Trump is the farce to Bush’s tragedy, and I don’t mean that just because the man is a buffoon in bronzer. Bush had rabid fanatics of every age and socioeconomic class behind him, the combined weight of Republican majorities in both Houses of Congress ready to do his every bidding, and an undivided bloc of evangelical Christians who accepted his religious credentials without the slightest scrutiny. Bush was the closest thing the world had seen to Dominus et Deus since the days of Justinian, and even the Prime Minister of Great Britain was a lapdog to him. Trump, on the other hand, has inherited a house divided, and the monolithic support of RElection Protests Washingtonepublicans and Christians that Bush could take for granted is not there for Trump. Christians have begun asking themselves the question, “Is there any situation where we won’t vote Republican?” Many of those same Christians were horrified at the torrid affairs of Bill Clinton in the 1990s, and insisted that the moral character of POTUS[1] was inseparable from his ability to do the job. Now, they are faced with the potential hypocrisy of taking a cynical realpolitik position vis-à-vis Trump, weakly protesting that they’re voting for a man to do a job, not for a man who is a moral example. Many of them have chosen to swallow that bitter pill, but many have not. In the end, it doesn’t matter, because the Bush/Trump juxtaposition shows just how monumentally asinine the moral priorities of American evangelical Christians are: they cheerfully accepted Bush, a man guilty of so many crimes against humanity it would make the Nuremberg prosecutors foam at the mouth with rage, but they have a problem with Trump because Trump’s sins are all-too-common, vulgar, and unimaginative . . . not to mention impolite. Trump is guilty of one of the greatest sins in American politics: being openly venal and stupid. It is precisely this guilt that makes his supporters love him, because it is precisely this guilt that sets him apart from the political snakes they no longer trust. Fair enough, but, being an old farm boy, I can say I might find a black snake revolting and terrifying, but I know he’s going to keep the mice out of my barn. An ass, on the other hand, is just going to sit in the yard and bray.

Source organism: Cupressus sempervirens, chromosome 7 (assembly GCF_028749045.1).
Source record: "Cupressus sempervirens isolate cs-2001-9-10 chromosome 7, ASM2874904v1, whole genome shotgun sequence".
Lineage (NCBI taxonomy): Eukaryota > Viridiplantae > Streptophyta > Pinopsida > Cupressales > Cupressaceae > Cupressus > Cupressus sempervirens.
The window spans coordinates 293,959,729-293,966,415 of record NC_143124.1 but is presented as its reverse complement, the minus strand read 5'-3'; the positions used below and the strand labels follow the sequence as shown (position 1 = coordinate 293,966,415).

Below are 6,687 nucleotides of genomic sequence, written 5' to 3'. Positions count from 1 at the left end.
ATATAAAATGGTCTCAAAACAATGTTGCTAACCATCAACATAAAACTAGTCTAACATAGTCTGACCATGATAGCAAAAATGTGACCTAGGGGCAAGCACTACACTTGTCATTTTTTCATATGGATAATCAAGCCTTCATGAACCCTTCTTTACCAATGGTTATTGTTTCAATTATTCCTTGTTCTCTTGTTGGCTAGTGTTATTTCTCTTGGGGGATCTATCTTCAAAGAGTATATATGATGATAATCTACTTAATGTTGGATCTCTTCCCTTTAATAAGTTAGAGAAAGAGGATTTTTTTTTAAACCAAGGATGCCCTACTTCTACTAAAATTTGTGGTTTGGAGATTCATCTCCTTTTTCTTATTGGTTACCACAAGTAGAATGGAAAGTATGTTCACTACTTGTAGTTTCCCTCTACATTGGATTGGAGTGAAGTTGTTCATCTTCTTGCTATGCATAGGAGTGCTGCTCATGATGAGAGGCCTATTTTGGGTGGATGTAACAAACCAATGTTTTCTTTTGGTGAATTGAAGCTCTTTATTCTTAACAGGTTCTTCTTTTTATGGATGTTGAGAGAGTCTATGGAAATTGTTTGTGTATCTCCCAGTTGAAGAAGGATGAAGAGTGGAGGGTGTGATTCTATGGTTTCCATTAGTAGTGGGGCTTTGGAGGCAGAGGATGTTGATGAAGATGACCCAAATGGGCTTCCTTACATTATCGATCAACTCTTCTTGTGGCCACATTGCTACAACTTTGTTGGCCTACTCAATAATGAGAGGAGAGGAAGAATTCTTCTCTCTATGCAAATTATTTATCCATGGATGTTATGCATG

Trump’s problem, however, is that his supporters can no longer help him. Trump is in office, and he must now contend with the political machinery he has spent over a year alienating. The headlines are currently full of promises of Republican lawmakers to rally behind their president, but as Bertolt Brecht said, “Let no one deceive you.” This is an entirely predictable expression of exhaustion and resignation after the dirtiest party in-fighting since the death of the Whig Party in the 1850s. The numbness of the dissipating adrenaline will soon be over, and the open wounds and hurt feelings of the Republican old guard will still be there. Reports say that the mood at Trump headquarters was surprisingly somber as the election results poured in, and the orange man himself seemed pensive and withdrawn. I don’t blame him. He’s about to become the most celebrated lame-duck president[2] in American history, and even ISIS won’t be able to come up with an attack on America big enough to save him. The Republican old guard will stymie and embarrass him at every turn—when he’s not embarrassing himself—which will send legions of Trump supporters into frenzies of hatred for Congress. No matter; the old guard of both parties knows that Congress will always belong to them, because electing a clown president is easy enough (Trump certainly isn’t the first), but filling all 535 Congressional seats with clowns . . . well, that’s a task the American people are just plain too lazy to accomplish. The real danger Trump poses is to the American reputation, and let’s face it, that can’t get much worse. One of the biggest mistakes of both political parties, for most of American history, has been putting the vast majority of their energies and resources into winning a single office: an office that has more flash and less substance than most people think. A fascist slug like Mitch McConnell, the Republican majority leader in the US Senate, has more power to change America than any president ever will, and he’ll hold his job a damn sight longer. McConnell might be a wimp, but he is an enforcer, whereas Trump is nothing more than a street hustler waiting to get shaken down.